If we arrange the letters in three columns of ascending values, with 9 letters in each column, we can see that each letter is really 1 - 9 multiplied either by 10 or 100. Thus each can ‘be reduced’ to an essential digit, 1-9. This is not accomplished by removing the zero — but rather by adding the digits, combining them to form a sum. The chart below lists the gematrian reduction value-class for each letter.
1. Aleph Yod Qof
2. Bayt Kaf Raysh
3. Ghimel Lammed Sheen
4. Dallet Mem Tav
5. He Nun Kaf-sofit
6. Vav Sammekh Mem-sofit
7. Zayin Ayin Nun-sofit
8. Chet Phay Phay-sofit
9. Tayt Tsadde Tsadde-sofit
3. Full Value
This value is obtained by replacing each letter with the ‘spelling of its name’, and then summing (and noticing the possible reduction values of) the result. The table below shows the standard and full values for each letter, as well as their ‘spellings’ — indicating ‘how the full value is arrived at’.
The interesting thing about this is not the complexities of its form and function, but instead the fact that the Hebraic language, and kabbalistic understandings of the ‘ways of playing with letters’ includes numerism and self-reference, or what systems science and mathematics refer to (rather dryly) as ‘recursion’. To ‘expand through a progression of references to self and source’. The poetico-numeric games of the kabbalistic side of judaic and hermetic forms are not mere games. Indeed, they are ‘a secret vessel’ hidden in plain sight, in which the ‘source of languages’ is not only hidden — but living.
The Archetypal (or Primordial) Letters
These letters refer to the foundations of creation, and are direct expressions of the formative ‘ladder’ expressed by the unityBeing in all symmetry, in every domain, before anything else whatsoever.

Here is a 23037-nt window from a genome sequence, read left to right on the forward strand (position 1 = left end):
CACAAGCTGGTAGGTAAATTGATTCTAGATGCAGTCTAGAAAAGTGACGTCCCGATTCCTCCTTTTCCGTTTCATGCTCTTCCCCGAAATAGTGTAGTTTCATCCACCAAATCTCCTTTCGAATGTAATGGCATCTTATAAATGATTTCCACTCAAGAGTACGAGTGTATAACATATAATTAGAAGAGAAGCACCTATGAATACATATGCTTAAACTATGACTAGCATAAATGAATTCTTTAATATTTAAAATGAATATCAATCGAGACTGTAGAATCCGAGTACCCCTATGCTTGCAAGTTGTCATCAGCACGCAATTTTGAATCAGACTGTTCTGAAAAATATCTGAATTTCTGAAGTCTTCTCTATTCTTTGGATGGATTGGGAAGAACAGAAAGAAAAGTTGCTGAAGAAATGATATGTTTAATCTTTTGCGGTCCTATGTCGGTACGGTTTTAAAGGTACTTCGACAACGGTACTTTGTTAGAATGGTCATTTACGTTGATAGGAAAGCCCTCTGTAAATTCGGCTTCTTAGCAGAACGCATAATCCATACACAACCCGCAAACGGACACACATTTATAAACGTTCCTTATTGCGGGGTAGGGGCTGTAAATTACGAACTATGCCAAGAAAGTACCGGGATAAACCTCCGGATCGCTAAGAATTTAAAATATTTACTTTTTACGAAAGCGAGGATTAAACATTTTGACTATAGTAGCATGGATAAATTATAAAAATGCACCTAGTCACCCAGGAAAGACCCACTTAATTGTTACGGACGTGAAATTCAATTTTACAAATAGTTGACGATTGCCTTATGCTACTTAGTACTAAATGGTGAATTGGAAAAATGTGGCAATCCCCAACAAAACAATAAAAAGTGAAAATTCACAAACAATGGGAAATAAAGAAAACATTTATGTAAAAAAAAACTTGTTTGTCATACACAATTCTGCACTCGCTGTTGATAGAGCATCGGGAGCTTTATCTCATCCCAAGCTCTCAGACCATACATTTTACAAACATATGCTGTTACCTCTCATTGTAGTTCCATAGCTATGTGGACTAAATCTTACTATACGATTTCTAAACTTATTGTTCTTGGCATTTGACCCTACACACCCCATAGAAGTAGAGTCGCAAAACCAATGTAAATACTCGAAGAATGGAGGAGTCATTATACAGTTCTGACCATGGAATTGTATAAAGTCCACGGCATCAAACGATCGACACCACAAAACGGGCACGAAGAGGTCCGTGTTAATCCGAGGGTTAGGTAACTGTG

Aleph Lammed Phay — 1 30 80 = 111
Bayt Yod Tav — 2 10 400 = 412
Ghimel Mame Lammed — 3 40 30 = 73
Dallet Lammed Tav — 4 30 400 = 434
He He — 10
[Also: He Aleph — 6 and He Yod — 15]
Waw Waw — 6 6 = 12
[Also: Vav Yod Vav — 22 and Vav Aleph Vav — 13]
Zayn Yod Noun — 7 10 50 = 67
Hayt Yod Tav — 8 10 400 = 418
Tayt Yod Tav — 9 10 400 = 419
The Existential Letters:
These letters refer to the manifestation at our scales of velocity, relation and perspective, of the principles of the first nine.
Yod Waw Dallet — 10 6 4 = 20
Kaph Phay — 20 80 = 100
Lammed Mem Dallet — 30 40 4 = 74
Mem Mem — 40 40 = 80
Noun Waw Noun — 50 6 50 = 106
Sammekh Mem Kaph — 60 40 20 = 120
Ayin Yod Noun — 70 10 50 = 130
Phay He — 80 5 = 85
Tsadde Dallet Yod — 90 4 10 = 104
The Celestial or Cosmic Letters:
These letters refer to the celestial Throne (which is a living thing, and not preciesly a ‘place’ at all) — it is the movement of manifestation unifying the Existential and the Archetypal.
Qof Waw Phay — 100 6 80 = 186
Raysh Yod Sheen — 200 10 300 = 510